Fire stations need revamp

Fire chief Les Kenworthy discusses the needs of the department July 12 in Twin Falls.

TWIN FALLS — The Twin Falls Fire Department’s headquarters and two substations will need to be rebuilt with substantial changes to accommodate the present and future needs of the growing department, according to a study presented Monday to the City Council.

The study by Pivot North Architecture in Boise analyzed the conditions of Stations One, Two, and Three, all of which TFFD says will need to be rebuilt in the coming years, and outlined the needs of the department for future decades.

The TFFD has gone through major changes since the existing stations were built in the 1960s and 1970s, Chief Les Kenworthy told the Council.

“Our forefathers did a pretty good job of planning to have facilities that have lasted this long,” Kenworthy said. “But…we’re at the end of their lifespan.”

Station One on Second Avenue East and Station Three on Washington Street South, both constructed in the 1970s, are in “moderate” condition, according to the study. Station Two, on Falls Avenue, built in the 1960s, is in “poor” condition.

All three of the stations are lacking adequate ventilation in the apparatus bay and separate spaces for dirty or hazardous materials. Station One has no women’s locker room and just one women’s restroom with no shower, while Stations Two and Three have no restrooms or showers for women.

Stations Two and Three also lack living space for additional personnel and room for needed fitness equipment, the study said.

While the number of employees within the department hasn’t grown substantially since the old stations were constructed, TFFD offers a wider variety of services than it did in years past, Kenworthy told the Council.

“We’re no longer just your fire department,” Kenworthy said. The department now provides EMS services and is capable of performing a range of rescue operations, fighting different types of fires, handling hazardous materials and offering fire prevention education.

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Because of this, the new stations will likely need more clearly defined work areas, including designated areas for “dirty work,” computer tasks, community meetings, fitness and winding down after a particularly difficult day.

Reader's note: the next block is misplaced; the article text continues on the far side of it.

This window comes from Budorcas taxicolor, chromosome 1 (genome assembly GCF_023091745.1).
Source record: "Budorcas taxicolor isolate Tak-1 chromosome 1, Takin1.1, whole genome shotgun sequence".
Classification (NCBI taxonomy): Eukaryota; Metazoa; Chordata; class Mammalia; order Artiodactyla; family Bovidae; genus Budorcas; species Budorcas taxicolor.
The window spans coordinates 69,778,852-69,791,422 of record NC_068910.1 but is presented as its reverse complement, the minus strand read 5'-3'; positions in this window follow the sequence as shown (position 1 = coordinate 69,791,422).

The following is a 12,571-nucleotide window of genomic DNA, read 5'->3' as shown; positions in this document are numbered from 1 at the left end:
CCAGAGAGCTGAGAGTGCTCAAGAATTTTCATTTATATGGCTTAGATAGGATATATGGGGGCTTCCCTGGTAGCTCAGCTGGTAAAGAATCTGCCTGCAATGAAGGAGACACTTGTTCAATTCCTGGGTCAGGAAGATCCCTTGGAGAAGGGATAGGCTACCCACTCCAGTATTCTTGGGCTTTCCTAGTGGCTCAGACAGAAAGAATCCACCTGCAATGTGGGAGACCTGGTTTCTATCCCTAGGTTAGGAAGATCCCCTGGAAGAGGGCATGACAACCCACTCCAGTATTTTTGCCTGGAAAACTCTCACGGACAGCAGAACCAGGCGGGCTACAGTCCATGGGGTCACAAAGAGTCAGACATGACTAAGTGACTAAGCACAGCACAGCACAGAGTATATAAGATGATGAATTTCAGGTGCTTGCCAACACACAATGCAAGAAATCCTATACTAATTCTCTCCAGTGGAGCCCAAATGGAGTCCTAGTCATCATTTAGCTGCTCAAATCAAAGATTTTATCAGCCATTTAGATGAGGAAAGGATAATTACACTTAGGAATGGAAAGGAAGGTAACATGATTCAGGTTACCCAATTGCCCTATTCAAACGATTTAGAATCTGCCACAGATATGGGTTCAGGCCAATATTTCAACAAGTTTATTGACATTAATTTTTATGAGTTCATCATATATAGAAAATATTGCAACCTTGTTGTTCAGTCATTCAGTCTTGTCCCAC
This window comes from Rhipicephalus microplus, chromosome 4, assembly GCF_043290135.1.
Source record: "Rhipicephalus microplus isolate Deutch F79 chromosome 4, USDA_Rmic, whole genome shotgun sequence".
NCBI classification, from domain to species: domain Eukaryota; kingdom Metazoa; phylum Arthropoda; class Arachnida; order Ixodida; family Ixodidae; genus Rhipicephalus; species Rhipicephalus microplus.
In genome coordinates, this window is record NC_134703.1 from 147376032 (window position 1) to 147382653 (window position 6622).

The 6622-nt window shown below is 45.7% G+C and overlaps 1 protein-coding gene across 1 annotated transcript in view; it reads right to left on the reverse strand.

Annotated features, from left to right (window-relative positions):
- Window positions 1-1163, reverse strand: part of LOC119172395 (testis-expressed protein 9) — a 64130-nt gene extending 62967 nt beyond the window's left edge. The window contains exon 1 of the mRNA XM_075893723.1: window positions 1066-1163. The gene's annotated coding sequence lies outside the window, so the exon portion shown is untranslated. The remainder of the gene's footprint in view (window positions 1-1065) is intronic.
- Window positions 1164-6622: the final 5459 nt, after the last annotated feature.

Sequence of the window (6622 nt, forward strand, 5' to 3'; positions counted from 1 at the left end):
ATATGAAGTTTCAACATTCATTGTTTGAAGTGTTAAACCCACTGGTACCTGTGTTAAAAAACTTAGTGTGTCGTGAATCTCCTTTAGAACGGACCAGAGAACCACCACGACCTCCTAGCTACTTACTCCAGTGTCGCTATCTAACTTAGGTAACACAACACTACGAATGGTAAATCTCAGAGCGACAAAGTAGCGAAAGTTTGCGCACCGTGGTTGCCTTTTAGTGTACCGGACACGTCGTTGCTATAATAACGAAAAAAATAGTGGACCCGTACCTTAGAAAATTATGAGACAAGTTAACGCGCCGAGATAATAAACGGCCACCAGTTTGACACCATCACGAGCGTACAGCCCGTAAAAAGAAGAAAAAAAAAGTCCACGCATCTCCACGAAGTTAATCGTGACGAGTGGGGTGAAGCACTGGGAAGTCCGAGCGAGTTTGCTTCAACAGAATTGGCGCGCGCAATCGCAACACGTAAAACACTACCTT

“Sometimes it becomes very traumatic and having a space where you can go disconnect and get out of the work environment is very important,” Kenworthy said.

The study projects construction on Station Two starting in spring 2020, construction on Station Three starting in summer 2020 and construction on Station One starting in Spring 2021.

An additional station will likely need to be built as well at some point, but there is no projected construction time yet.

The study estimated the costs of rebuilding each station as well, putting Station One at about $10.2 million, Station Two at $8.5 million, Station Three at $7.5 million and the additional station at $8.8 million.

If a list of optional additive features including an extra apparatus bay and a police micro-station were to be added to each fire station, however, the costs could go up to $11.4 million for Station One, $10.3 million for Station Two, $8.6 million for Station Three, and $9.9 million for the additional station.

One hypothetical bond scenario, which would pay to rebuild the three existing stations, would cost an estimated $35.4 million while a second hypothetical bond scenario that also includes construction of an additional station would cost an estimated $45.3 million.

A citizen committee will now review the city’s options and come before the council with a recommendation. Members of the public are welcome to weigh in throughout this process, deputy city manager for public safety Brian Pike said.

“As far as I’m concerned, this is really a community conversation,” Pike said.

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